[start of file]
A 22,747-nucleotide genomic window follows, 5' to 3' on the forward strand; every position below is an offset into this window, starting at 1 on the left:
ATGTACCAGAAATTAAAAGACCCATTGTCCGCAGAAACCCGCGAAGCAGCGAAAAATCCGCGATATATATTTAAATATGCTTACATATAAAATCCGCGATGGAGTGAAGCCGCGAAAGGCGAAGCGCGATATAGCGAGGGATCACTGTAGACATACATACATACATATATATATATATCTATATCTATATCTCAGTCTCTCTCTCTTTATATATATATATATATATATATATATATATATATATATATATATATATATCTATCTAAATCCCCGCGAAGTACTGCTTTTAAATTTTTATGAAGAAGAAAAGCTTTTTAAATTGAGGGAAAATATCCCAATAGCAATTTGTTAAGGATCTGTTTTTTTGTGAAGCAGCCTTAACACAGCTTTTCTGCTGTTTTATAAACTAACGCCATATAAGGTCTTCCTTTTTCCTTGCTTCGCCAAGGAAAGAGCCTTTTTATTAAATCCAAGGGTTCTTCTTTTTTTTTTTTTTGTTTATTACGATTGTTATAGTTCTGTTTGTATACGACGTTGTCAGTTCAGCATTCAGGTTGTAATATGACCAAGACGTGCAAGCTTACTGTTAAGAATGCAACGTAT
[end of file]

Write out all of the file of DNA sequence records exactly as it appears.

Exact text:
A 22,747-nucleotide genomic window follows, 5' to 3' on the forward strand; every position below is an offset into this window, starting at 1 on the left:
ATGTACCAGAAATTAAAAGACCCATTGTCCGCAGAAACCCGCGAAGCAGCGAAAAATCCGCGATATATATTTAAATATGCTTACATATAAAATCCGCGATGGAGTGAAGCCGCGAAAGGCGAAGCGCGATATAGCGAGGGATCACTGTAGACATACATACATACATATATATATATATCTATATCTATATCTCAGTCTCTCTCTCTTTATATATATATATATATATATATATATATATATATATATATATATATATATCTATCTAAATCCCCGCGAAGTACTGCTTTTAAATTTTTATGAAGAAGAAAAGCTTTTTAAATTGAGGGAAAATATCCCAATAGCAATTTGTTAAGGATCTGTTTTTTTGTGAAGCAGCCTTAACACAGCTTTTCTGCTGTTTTATAAACTAACGCCATATAAGGTCTTCCTTTTTCCTTGCTTCGCCAAGGAAAGAGCCTTTTTATTAAATCCAAGGGTTCTTCTTTTTTTTTTTTTTGTTTATTACGATTGTTATAGTTCTGTTTGTATACGACGTTGTCAGTTCAGCATTCAGGTTGTAATATGACCAAGACGTGCAAGCTTACTGTTAAGAATGCAACGTAT